LOUISVILLE, Ky. (AP) — The hotly contested governor's race in Kentucky was too close to call Tuesday night, with Democratic Attorney General Andy Beshear holding a narrow lead - and declaring victory - over Republican Gov. Matt Bevin.

With 100 percent of precincts reporting, Beshear had a lead of 4,658 votes out of more than 1.4 million counted, or a margin of 0.3 percentage points.

The bitter rivals gave competing speeches in which Beshear claimed victory while Bevin refused to concede.

"My expectation is that he (Bevin) will honor the election that was held tonight," Beshear said. "That he will help us make this transition. And I'll tell you what, we will be ready for that first day in office, and I look forward to it."

Bevin called it a "close, close race" and said he wasn't conceding "by any stretch."

"We want the process to be followed, and there is a process," he said.

Bevin hinted that there might be "irregularities" to look into but didn't offer specifics.

There is no mandatory recount law in Kentucky. Bevin may request counties recanvass their results, which is not a recount, but rather a check of the vote count to ensure the results were added correctly. Bevin would need to seek and win a court's approval for a recount.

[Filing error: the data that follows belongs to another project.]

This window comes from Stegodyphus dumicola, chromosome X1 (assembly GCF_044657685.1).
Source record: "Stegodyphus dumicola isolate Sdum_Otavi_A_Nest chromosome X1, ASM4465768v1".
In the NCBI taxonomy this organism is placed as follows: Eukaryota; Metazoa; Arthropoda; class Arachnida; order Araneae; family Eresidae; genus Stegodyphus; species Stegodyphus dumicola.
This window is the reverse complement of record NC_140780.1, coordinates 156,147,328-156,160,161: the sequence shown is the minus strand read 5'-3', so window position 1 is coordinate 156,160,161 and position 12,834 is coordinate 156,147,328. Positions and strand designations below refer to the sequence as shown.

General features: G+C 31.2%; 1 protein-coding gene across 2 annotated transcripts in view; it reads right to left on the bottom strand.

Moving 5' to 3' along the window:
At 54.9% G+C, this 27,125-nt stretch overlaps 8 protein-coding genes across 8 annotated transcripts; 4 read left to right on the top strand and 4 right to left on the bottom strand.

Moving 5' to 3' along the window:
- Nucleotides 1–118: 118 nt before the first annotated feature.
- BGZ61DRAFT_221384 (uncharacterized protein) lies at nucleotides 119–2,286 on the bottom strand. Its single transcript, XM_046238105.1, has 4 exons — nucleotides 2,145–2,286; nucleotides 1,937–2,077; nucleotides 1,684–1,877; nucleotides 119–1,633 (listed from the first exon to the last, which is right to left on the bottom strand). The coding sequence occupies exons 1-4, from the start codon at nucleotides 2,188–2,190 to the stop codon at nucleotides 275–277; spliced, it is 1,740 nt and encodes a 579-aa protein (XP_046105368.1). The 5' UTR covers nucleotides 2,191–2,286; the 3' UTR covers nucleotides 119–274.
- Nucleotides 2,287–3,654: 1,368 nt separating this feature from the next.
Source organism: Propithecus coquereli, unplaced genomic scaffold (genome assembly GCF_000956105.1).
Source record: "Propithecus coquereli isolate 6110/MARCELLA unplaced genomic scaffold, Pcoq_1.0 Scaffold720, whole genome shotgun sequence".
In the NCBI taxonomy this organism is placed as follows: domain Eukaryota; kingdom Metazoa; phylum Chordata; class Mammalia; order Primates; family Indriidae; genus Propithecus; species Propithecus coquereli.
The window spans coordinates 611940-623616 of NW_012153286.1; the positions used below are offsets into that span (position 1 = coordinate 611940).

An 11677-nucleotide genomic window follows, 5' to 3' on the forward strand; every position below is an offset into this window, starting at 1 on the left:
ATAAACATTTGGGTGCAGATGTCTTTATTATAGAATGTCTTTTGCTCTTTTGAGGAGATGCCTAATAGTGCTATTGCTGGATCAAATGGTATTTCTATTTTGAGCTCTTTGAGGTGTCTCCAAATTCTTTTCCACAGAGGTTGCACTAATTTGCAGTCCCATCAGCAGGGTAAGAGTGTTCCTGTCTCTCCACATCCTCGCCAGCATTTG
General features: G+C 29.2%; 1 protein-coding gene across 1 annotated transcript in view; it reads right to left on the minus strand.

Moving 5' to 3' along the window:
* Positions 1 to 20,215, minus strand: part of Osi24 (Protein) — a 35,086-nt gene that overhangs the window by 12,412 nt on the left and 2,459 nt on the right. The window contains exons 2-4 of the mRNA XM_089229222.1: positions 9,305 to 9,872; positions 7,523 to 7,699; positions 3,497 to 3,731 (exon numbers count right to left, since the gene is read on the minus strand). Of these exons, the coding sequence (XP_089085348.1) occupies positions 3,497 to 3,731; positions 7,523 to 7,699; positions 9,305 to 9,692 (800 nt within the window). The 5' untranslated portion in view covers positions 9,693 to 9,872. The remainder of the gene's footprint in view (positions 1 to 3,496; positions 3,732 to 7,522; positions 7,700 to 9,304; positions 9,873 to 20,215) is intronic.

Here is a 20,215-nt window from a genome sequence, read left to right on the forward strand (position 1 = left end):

The final hours of campaigning were overshadowed by the endorsement Bevin received from President Donald Trump as the incumbent tried to overcome a tenacious challenger bearing a well-known last name. Beshear is the son of Kentucky's last Democratic governor, Steve Beshear.

Trump's election eve rally at Rupp Arena in Lexington was meant to give Bevin a last-minute boost.

The political grudge match between Bevin and Beshear stretched into Tuesday night.

Beshear dominated in the state's urban areas in Louisville and Lexington and won some traditionally Republican suburban counties in the state's northernmost tip, just south of Cincinnati, to offset Bevin's strength in rural areas.

Beshear maintained his focus throughout the race on "kitchen table" issues like health care and education to blunt Bevin's efforts to hitch himself to Trump and nationalize the race. He exploited Bevin's feud with teachers over pensions and education issues, which resonated with voters.

The result could reverberate far beyond Kentucky. The fierce contest was being watched closely for early signs of how the increasingly partisan impeachment furor in Washington might affect Trump and other Republican incumbents in 2020. Among those with an especially keen interest: Senate Majority Leader Mitch McConnell, who's on the ballot himself next year in Kentucky.